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New Octopus Target Command

Deprecated

Creating deployment targets using the New-OctopusTarget function has been deprecated in favor of using Cloud Target Discovery.

In Octopus 2021.3, a new architecture for deployments and steps targets was developed, known as step packages.

Targets defined by step packages can be created either by PowerShell or bash functions available in any Octopus script-running context. Not all targets are defined by step packages. The complete list of targets defined by step packages is available below.

To create a target defined by a step package, you will need to know the target identifier, and the inputs required by the target. These can currently be found in the following locations:

TargetIdentifierRequired Inputs
AWS ECS ClusterIdentifierInputs

New octopus target

Command (pwsh): New-OctopusTarget

ParameterValue
-nameThe Name of the target to create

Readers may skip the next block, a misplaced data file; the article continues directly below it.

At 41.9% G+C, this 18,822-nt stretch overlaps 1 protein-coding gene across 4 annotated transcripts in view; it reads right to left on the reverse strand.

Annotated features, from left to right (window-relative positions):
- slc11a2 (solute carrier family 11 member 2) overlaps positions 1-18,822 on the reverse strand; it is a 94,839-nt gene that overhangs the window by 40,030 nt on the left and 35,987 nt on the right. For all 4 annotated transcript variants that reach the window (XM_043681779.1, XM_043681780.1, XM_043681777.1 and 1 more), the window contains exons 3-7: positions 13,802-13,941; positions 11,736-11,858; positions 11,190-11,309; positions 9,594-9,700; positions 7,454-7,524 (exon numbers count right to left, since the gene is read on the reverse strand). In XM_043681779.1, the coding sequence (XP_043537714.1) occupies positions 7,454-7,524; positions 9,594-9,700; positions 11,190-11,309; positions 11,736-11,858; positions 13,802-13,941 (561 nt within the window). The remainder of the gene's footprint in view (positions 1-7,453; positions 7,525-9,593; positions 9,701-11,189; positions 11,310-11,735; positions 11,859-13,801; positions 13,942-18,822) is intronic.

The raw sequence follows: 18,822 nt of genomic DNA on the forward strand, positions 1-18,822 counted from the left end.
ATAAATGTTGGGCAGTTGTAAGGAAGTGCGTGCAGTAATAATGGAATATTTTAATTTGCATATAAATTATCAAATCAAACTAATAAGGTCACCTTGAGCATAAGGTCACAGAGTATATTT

-targetIdThe target identifier of target to create
-inputsThe inputs required to define the target being created
-rolesComma separated list of Roles to assign
-updateIfExistingWill update an existing target with the same name, create if it doesn’t exist
-workerPoolIdOrNameName or Id of the Worker Pool for the deployment target to use. (Optional)

Command (bash) new_octopustarget

ParameterValue
-n | --nameThe Name of the target to create
-t | --targetIdThe target identifier of target to create
--inputsThe inputs required to define the target being created
--rolesComma separated list of Roles to assign
--update-if-existingWill update an existing target with the same name, create if it doesn’t exist